It was 30 years ago today that Elvis Costello and the Attractions appeared on Saturday Night Live. They'd wanted to play Radio Radio but SNL said no as it was thought to be 'anti-media.' So they started playing Less Than Zero, but stopped eight seconds in and played Radio Radio anyway, which led to them being banned from SNL for 12 years. Tip o' the hat to the Post Punk Progressive Pop Party.
Rosato was arrested after repeatedly complaining to police that his wife and their infant daughter had been replaced by imposters. Tony Rosato, former Saturday Night Live (81-82) and SCTV cast member, has been in jail in Canada for two years without as trial. He has been diagnosed with Capgras syndrome.
Media-opoly from Saturday Night Live's TV Funhouse skit created by Robert Smigel broadcast in 1998 on NBC, a subsidiary of GE. Not broadcast since, apparently.
"John Belushi is here," Curtis Salgado said to his bandmates after that fateful show in Eugene, Oregon, one evening in 1977 (pdf). "[We said, 'Who's John Belushi?' because for as long as we could remember, we'd always had to work on Saturday nights."
The creator of SNL's "Mr. Bill" tried to get the potential problems of New Orleans noticed for several years. He made a 45 minute documentary shown on PBS (very interesting, watch it (windows media file) here), and even did a public service spot (another wmv). His home page (yes, www.mrbill.com) also has a recent radio interview (MP3) with the Mayor of New Orleans blasting the non-response from the feds to date.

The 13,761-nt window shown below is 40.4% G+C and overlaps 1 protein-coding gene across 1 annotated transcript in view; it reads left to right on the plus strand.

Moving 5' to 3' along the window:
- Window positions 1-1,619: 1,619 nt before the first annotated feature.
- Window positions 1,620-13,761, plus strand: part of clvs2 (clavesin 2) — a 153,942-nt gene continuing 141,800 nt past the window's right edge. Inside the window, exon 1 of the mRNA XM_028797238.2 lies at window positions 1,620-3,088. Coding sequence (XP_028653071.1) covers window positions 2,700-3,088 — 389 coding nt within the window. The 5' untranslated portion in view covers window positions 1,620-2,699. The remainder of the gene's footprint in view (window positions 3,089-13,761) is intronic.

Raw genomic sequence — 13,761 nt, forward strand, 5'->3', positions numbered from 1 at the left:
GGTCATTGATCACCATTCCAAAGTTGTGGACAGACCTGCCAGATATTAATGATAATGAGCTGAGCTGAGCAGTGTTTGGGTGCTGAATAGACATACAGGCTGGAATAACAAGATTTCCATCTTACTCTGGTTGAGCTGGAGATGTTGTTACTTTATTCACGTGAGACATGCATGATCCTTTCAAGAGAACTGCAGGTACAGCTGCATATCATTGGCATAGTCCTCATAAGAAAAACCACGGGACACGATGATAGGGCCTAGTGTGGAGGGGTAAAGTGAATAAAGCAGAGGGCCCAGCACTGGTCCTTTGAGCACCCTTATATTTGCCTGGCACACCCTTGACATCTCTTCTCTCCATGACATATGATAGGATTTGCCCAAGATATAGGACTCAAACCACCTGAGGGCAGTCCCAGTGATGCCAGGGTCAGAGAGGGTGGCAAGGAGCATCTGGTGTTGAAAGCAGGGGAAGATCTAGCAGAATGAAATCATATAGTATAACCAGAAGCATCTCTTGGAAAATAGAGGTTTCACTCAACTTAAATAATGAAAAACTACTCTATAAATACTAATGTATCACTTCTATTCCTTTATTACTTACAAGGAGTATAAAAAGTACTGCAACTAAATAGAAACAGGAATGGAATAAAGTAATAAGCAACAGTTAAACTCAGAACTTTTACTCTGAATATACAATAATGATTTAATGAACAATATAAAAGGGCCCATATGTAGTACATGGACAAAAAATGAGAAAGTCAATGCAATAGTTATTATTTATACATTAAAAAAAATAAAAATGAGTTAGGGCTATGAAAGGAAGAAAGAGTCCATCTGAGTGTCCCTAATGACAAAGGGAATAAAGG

How many times was the word "cheeseburger" spoken in the first Olympia Restaurant sketch? Everything you always wanted to know about NBC's Saturday Night Live but were afraid to ask. The answer is "80," by the way.
"Normally I wear protection, but then I thought, 'When am I gonna make it back to Haiti?' -- Bad Idea."
Just a taste from my favorite new web site.
Just a taste from my favorite new web site.
SNL Producer declares Bush "off limits," despite what it says in the link. In the wake of the Bill Maher crucifixion, Lorne Michaels has decided to play it safe, according to the paragon of journalism. Does this mean no airport metal detector skit?